Here's a personal account of a very scary adventure that occurred back in my high school days.
It was the summer of 1966. I was a senior at William Chrisman High School (go Bears) in Independence, Missouri. I had been working for a couple of years to get enough money to buy a car. I finally found the one I simply had to have. It wasn't a Corvette, but it was as close as I could afford at the time.
It was a 1964 Chevy Impala Super Sport. It had a 327 cubic inch engine and a four-speed on the floor. Plus it was a convertible — midnight blue with a white top and silver blue, vinyl (they didn't put leather in them back then) bucket seats. It even had a Vibrasonic radio, which they don't make any longer. Besides being pretty, she ran like a speed demon.
On that particular summer night a few of us were driving around and trying to decide what to do. One friend suggested we visit the old Kansas City Tuberculosis Hospital. (If you click that link it will take you to a very nice photo of the building in its heydey.)
This facility had been built by the prisoners at Leeds back in the forties. Since TB had basically been brought under control a few years earlier, the hospital had been closed down. But the building was still standing, high on a hill on Raytown Road overlooking the city.
We all agreed that it sounded interesting. It was a dark night, cloudy with no moon. Fortunately, I had a flashlight in the car. After parking in the abandoned lot, we began walking toward the building. It was a bit spooky. Even in the darkness it was easy to see that all of the windows had been broken out. There was a little wind whistling through the trees and a dog barking in the distance. As we walked around the building, we found a window that was low enough for us to climb through, and we began exploring the vacant halls.
The further we went, peering into the rooms with the flashlight, it became apparent that the building had been abandoned in a rush. Most of the furniture and equipment, including beds and linens, had been left behind. It was a bit shocking to see overturned wheelchairs strewn haphazardly here and there. We also saw large pieces of equipment that looked like "iron lungs."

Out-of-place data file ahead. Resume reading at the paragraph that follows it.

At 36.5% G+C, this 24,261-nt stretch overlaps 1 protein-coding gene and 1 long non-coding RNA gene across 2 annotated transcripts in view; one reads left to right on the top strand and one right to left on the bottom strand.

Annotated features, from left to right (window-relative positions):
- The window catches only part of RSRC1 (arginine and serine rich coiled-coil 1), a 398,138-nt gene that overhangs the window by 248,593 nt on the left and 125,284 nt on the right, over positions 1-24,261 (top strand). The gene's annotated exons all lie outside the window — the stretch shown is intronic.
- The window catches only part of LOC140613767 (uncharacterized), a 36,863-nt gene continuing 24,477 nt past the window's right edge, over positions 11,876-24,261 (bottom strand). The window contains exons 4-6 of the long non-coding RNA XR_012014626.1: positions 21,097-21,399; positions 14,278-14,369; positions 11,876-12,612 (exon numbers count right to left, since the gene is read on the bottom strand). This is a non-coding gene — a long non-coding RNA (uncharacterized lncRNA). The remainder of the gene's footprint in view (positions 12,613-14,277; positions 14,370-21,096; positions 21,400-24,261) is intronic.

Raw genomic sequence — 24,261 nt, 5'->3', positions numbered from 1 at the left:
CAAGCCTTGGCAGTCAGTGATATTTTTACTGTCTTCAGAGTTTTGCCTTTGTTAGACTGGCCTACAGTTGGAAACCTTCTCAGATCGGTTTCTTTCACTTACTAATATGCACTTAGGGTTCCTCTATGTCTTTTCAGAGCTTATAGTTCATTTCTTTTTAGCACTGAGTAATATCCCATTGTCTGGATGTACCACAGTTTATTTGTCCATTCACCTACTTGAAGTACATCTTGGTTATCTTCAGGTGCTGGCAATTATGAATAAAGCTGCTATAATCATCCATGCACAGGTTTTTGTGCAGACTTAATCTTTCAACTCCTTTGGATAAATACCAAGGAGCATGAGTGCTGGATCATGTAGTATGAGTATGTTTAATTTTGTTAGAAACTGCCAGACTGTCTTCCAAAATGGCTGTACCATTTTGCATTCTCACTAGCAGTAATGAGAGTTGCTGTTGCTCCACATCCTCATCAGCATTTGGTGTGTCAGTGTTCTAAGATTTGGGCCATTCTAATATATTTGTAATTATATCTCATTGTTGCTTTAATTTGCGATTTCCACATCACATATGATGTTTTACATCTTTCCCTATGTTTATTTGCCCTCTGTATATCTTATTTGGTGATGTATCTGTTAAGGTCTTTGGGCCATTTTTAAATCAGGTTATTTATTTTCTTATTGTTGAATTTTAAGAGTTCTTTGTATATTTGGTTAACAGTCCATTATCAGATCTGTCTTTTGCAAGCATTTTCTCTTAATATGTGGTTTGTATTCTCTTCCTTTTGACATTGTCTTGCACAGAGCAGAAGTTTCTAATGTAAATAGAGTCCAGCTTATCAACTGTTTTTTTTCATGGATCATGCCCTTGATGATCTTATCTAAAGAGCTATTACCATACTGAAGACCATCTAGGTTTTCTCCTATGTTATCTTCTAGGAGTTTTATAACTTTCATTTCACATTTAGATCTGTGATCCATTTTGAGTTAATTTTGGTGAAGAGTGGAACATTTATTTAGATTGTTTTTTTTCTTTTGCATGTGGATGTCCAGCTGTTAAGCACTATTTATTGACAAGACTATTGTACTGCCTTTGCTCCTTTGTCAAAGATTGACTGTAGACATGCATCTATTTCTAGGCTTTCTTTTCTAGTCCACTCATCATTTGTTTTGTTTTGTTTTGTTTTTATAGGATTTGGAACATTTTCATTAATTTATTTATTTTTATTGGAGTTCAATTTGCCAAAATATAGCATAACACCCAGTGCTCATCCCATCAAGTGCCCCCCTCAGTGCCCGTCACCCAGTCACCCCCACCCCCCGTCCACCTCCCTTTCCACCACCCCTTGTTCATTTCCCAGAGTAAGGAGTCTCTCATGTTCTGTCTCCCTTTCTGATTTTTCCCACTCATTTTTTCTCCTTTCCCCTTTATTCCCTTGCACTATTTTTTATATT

In some of the patient rooms there were framed photographs remaining on the walls. One of these photos was of particular interest in a macabre sort of way. It was a photograph of a pretty young nurse decked out in her white uniform. The photo was signed, "Wishing you the best." The part that was startling was that someone had taken a red marker and drawn slash marks on her face and a knife sticking into her chest with the word "BITCH" written in large letters.
The further we explored, the more desolate and depressing it became. Finally, we descended the stairs and headed toward the morgue. The stench met our nostrils long before we reached the small operating room or whatever it was. As we walked through a heavy steel doorway, the flashlight illuminated an enclosure with stone walls and no windows. There was a stainless steel operating table in the center with bloody, or rusting, instruments scattered on it.
Along the wall there was a sink with a rusting faucet. As we approached this sink the smell became even more overpowering. When I shined the flashlight into the sink it illuminated a huge slab of meat, bloody and rotting. It was at about that time we decided to leave.
We never found out whether this was the remains of some poor soul, perhaps a serviceman who had served his country during World War II, or if it was a practical joke that some of the Van Horn High School, or Raytown High School hoods had decided to pull to scare some unsuspecting victims. We'll never know. But even after all these years, I still remember that evening quite vividly.